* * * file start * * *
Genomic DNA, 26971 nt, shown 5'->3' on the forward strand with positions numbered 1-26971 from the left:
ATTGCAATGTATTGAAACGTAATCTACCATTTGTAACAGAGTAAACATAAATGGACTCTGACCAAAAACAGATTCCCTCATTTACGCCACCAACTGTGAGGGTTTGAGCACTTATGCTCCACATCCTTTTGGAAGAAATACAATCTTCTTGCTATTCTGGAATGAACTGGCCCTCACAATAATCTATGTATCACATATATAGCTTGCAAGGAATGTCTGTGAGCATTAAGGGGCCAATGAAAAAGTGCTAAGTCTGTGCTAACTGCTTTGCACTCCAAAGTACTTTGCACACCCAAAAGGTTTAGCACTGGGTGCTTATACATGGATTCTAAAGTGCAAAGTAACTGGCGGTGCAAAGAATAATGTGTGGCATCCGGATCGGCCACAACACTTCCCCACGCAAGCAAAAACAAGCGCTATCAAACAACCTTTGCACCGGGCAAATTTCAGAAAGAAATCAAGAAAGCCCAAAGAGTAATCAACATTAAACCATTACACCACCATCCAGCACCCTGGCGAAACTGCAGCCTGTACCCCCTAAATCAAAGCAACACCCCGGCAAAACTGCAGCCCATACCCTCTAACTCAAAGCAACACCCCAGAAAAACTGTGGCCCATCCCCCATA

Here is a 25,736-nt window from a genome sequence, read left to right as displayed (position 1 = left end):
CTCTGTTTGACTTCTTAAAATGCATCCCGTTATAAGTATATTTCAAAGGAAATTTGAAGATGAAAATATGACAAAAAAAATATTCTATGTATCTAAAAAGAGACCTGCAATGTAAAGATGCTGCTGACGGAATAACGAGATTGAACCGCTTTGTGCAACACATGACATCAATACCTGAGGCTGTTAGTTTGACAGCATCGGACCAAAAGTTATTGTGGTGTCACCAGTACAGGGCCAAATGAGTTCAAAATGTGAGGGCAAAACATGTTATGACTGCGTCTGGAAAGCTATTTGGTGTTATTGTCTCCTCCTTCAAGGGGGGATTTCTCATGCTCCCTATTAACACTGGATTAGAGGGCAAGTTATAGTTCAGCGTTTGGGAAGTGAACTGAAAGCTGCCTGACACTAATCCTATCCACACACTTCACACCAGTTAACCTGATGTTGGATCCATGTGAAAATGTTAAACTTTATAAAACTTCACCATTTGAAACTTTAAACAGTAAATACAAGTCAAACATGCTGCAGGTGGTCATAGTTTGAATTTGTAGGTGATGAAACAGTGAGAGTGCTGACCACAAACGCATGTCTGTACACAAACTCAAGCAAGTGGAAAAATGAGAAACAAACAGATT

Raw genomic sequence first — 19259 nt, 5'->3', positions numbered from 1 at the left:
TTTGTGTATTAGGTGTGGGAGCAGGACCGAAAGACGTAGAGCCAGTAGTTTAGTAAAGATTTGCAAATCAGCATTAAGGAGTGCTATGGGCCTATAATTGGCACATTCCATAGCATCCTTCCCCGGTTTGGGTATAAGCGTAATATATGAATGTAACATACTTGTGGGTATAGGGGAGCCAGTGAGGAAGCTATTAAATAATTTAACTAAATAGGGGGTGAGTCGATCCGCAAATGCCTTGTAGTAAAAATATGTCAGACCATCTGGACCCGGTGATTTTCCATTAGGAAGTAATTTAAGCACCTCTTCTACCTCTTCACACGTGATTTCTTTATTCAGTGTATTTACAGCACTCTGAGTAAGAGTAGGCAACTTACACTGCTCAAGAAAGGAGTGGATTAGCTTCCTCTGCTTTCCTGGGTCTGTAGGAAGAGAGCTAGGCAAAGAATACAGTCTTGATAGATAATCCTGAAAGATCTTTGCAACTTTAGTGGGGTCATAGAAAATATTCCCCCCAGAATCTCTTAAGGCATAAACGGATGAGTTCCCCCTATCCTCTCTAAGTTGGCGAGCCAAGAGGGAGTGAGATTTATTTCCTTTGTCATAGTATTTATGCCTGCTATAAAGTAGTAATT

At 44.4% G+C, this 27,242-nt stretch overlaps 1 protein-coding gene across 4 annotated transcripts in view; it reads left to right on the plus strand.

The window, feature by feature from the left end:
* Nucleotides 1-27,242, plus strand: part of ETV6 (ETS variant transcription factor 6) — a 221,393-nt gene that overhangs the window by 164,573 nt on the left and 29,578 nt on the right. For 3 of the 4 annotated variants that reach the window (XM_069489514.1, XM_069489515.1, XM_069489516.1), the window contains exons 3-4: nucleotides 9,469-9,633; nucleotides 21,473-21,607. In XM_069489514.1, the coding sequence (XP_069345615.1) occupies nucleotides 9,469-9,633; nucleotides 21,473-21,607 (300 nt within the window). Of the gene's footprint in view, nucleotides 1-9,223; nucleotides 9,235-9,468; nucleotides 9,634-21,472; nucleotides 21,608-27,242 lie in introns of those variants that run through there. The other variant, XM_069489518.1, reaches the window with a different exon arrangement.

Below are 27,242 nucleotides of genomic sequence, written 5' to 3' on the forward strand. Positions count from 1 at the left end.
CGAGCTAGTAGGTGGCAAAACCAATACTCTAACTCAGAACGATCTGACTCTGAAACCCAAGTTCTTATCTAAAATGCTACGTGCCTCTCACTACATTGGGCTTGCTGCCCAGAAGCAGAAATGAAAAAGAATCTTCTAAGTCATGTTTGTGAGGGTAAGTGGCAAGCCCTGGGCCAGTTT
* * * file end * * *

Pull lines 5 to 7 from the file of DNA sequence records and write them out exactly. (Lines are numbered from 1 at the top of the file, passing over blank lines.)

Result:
Raw genomic sequence first — 19259 nt, 5'->3', positions numbered from 1 at the left:
TTTGTGTATTAGGTGTGGGAGCAGGACCGAAAGACGTAGAGCCAGTAGTTTAGTAAAGATTTGCAAATCAGCATTAAGGAGTGCTATGGGCCTATAATTGGCACATTCCATAGCATCCTTCCCCGGTTTGGGTATAAGCGTAATATATGAATGTAACATACTTGTGGGTATAGGGGAGCCAGTGAGGAAGCTATTAAATAATTTAACTAAATAGGGGGTGAGTCGATCCGCAAATGCCTTGTAGTAAAAATATGTCAGACCATCTGGACCCGGTGATTTTCCATTAGGAAGTAATTTAAGCACCTCTTCTACCTCTTCACACGTGATTTCTTTATTCAGTGTATTTACAGCACTCTGAGTAAGAGTAGGCAACTTACACTGCTCAAGAAAGGAGTGGATTAGCTTCCTCTGCTTTCCTGGGTCTGTAGGAAGAGAGCTAGGCAAAGAATACAGTCTTGATAGATAATCCTGAAAGATCTTTGCAACTTTAGTGGGGTCATAGAAAATATTCCCCCCAGAATCTCTTAAGGCATAAACGGATGAGTTCCCCCTATCCTCTCTAAGTTGGCGAGCCAAGAGGGAGTGAGATTTATTTCCTTTGTCATAGTATTTATGCCTGCTATAAAGTAGTAATT

At 44.4% G+C, this 27,242-nt stretch overlaps 1 protein-coding gene across 4 annotated transcripts in view; it reads left to right on the plus strand.